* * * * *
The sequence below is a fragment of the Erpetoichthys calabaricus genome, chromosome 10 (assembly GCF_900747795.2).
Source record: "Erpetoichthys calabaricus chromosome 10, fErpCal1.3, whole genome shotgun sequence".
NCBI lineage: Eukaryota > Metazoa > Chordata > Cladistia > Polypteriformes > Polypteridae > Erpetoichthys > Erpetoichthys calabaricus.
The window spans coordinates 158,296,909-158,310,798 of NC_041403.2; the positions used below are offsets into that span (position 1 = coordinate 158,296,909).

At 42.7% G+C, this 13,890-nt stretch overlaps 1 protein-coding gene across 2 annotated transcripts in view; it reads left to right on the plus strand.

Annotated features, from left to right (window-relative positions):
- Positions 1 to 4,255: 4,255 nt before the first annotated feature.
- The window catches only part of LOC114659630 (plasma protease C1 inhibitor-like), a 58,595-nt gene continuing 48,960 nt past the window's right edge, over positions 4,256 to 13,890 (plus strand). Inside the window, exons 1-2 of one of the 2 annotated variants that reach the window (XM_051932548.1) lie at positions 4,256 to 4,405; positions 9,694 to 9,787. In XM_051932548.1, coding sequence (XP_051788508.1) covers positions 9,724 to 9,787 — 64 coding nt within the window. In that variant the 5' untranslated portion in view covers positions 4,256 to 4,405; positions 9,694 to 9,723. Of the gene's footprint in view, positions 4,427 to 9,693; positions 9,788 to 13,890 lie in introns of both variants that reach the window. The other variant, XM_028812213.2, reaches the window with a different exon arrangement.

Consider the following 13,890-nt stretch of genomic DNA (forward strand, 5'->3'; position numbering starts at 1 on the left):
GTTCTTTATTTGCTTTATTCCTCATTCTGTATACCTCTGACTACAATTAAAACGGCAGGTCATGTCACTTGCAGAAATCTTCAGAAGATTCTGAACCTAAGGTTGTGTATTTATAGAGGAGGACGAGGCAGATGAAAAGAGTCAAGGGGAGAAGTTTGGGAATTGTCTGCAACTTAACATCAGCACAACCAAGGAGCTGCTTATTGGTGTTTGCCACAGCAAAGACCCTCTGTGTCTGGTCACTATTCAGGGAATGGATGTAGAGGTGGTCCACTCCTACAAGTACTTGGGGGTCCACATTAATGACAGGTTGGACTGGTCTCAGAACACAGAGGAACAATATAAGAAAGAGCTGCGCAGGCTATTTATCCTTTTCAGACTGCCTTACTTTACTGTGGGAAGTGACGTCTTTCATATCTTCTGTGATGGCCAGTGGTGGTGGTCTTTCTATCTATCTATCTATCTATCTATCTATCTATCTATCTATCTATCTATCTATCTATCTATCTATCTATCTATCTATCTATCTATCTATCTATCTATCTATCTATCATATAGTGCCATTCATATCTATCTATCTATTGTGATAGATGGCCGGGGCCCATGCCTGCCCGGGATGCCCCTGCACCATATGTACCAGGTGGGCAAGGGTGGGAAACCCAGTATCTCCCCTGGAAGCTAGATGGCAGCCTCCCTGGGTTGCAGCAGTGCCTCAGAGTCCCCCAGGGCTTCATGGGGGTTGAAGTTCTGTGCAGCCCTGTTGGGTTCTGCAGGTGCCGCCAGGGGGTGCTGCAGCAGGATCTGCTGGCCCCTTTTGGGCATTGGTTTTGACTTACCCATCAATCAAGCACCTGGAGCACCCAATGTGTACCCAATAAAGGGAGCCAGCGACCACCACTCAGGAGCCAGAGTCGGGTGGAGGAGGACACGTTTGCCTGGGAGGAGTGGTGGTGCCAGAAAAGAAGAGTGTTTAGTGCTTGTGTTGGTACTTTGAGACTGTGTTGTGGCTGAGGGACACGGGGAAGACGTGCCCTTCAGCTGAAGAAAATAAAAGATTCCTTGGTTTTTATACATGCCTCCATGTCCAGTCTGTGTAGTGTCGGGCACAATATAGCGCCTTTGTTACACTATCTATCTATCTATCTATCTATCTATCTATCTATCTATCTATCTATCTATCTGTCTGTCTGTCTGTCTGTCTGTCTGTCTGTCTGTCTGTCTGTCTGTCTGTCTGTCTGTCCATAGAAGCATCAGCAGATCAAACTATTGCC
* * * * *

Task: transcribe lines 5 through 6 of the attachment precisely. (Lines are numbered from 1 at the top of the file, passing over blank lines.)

At 42.7% G+C, this 13,890-nt stretch overlaps 1 protein-coding gene across 2 annotated transcripts in view; it reads left to right on the plus strand.

Annotated features, from left to right (window-relative positions):